BATON ROUGE, La, (BRPROUD) – It has been three months since Hurricane Ida made landfall and some policyholders report they are struggling to get their settlements from insurance companies.
After Hurricane Laura and, now Ida, people were met with thousands of insurance adjusters from out of state that began a revolving door of conflicting reports and some losing out on much-needed funds. Insurance companies are required by law to contact their policyholders within 30 days of a claim, 60 if extended by the insurance commissioner.
“They hired warm bodies to comply with that 60-day requirement,” said Insurance Commissioner Jim Donelon.
Donelon said he licensed over 15,000 out-of-state adjusters after Hurricane Laura. Legislators shared stories of people not getting accurate adjustments from their first meeting and would wait weeks for their next contact. Legislators were bothered by the idea that people not fully trained were sent to assess people’s homes to determine their payout after these disasters.
Lawmakers suggested legislation to limit the number of adjusters on one claim, but insurance companies say with the shortage of workers that could be a challenge. State Rep. Gabe Firment, a Pollock Republican, is an insurance adjuster. He said it is easy for some to get licensed and many of the qualified ones will follow where the pay is the best in other states, leaving a shortage in other areas.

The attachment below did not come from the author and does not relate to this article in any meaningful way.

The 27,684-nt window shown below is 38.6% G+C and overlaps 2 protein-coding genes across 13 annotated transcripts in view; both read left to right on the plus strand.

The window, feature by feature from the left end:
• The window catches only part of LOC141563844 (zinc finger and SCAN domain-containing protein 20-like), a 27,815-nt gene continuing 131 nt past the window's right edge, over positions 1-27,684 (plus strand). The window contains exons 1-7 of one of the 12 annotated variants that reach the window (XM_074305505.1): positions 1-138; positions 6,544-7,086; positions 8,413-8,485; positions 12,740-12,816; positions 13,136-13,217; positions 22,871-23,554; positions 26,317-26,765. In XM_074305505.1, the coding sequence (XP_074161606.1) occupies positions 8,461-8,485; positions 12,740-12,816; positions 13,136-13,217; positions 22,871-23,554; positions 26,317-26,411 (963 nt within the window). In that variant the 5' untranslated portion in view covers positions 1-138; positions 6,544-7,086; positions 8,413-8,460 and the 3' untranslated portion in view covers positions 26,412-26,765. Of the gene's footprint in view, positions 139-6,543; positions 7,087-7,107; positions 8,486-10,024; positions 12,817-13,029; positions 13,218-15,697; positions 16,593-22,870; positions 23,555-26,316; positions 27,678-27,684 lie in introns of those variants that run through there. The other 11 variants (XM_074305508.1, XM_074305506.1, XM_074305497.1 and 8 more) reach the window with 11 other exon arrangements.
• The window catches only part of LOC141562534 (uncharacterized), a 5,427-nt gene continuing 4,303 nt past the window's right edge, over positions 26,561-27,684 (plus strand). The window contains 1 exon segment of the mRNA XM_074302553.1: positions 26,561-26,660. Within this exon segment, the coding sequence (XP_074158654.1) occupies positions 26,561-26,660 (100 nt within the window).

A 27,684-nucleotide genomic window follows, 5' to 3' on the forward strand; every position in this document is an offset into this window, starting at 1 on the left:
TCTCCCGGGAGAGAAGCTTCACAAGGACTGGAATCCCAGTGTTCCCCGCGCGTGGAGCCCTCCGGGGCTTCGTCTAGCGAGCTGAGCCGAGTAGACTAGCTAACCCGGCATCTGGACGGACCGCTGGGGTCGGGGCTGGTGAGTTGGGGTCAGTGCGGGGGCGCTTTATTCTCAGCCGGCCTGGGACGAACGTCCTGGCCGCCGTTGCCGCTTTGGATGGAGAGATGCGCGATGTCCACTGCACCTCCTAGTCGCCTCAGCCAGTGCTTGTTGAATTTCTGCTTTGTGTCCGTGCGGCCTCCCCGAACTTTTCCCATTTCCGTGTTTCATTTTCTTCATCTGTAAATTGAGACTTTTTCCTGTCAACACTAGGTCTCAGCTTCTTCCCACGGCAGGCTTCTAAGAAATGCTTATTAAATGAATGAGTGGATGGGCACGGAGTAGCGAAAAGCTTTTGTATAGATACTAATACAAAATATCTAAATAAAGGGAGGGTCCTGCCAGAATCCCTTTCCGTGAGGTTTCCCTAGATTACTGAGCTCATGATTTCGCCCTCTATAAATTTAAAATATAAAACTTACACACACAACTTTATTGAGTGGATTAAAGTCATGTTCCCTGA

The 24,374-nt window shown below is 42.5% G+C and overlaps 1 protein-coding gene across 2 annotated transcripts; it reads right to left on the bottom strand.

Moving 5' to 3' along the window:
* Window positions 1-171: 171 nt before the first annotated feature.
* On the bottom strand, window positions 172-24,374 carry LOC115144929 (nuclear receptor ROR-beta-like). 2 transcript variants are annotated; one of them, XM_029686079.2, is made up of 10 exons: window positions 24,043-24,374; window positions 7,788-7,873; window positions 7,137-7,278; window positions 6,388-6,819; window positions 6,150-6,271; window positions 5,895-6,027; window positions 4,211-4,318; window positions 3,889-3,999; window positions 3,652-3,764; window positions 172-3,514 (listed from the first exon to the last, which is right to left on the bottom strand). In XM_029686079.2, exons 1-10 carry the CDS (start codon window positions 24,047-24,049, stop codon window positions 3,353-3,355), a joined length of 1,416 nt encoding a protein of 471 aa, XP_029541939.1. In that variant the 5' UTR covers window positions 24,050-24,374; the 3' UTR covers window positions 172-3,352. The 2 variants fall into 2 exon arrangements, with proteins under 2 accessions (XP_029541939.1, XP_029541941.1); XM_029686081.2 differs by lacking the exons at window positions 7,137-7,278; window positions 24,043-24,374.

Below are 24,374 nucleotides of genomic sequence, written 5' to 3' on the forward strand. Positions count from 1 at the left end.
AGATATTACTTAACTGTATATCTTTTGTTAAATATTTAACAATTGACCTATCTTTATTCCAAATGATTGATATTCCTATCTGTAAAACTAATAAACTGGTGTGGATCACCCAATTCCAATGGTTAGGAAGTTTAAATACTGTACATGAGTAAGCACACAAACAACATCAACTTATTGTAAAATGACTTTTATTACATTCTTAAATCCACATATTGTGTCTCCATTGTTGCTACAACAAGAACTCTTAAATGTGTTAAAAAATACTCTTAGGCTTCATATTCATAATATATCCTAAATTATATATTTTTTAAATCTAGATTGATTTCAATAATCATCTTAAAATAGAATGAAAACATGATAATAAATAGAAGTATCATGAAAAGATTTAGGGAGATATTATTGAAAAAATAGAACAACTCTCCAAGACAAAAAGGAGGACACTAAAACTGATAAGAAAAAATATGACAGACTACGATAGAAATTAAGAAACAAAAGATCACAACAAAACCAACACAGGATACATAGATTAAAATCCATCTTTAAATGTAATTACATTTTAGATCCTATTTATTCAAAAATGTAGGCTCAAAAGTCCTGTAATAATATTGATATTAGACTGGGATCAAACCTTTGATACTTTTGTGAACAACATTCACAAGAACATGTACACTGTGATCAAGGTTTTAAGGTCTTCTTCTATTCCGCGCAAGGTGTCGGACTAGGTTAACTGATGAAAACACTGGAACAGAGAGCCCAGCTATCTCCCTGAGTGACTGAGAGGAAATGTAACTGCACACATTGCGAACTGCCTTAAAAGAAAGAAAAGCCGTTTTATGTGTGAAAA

“Clearly weed out those warm bodies and make accountable those insurers to have professionals go out and do adjustments so our policyholders in this state won’t have to suffer,” said State Sen. Joseph Bouie (D) New Orleans.
The Insurance Commissioner admitted the long line of adjusters could be a way to frustrate a policyholder to get them to give up on claims.
There was talk of making timelines for how soon a settlement must be made as people are waiting in severely damaged homes hoping for a payout.
“They cut off the timeline from FEMA for people to apply, a lot of people don’t know whether they need to apply or not because they don’t know how much they’re going to get paid from the insurance company,” said State Sen. Michael Fesi, (R) Houma.
State Sen. Gary Smith from Norco also shared his concerns from constituents who have gotten conflicting information from the churning of adjusters and what is covered and what isn’t.
“When an individual is sitting there, and many times not even in their home, and they haven’t heard back from an insurance company I mean 60 days is a long time,” State Sen. Smith said.
Allstate and StateFarm claimed they have closed about 80% of their claims from Ida. A closed claim does not mean the case is closed or has been paid. A policyholder can request an appeal or make further claims.
Insurance reform is expected to take a spotlight in the legislature next year after two busy hurricane seasons revealed shortfalls in insurance coverage and expediency.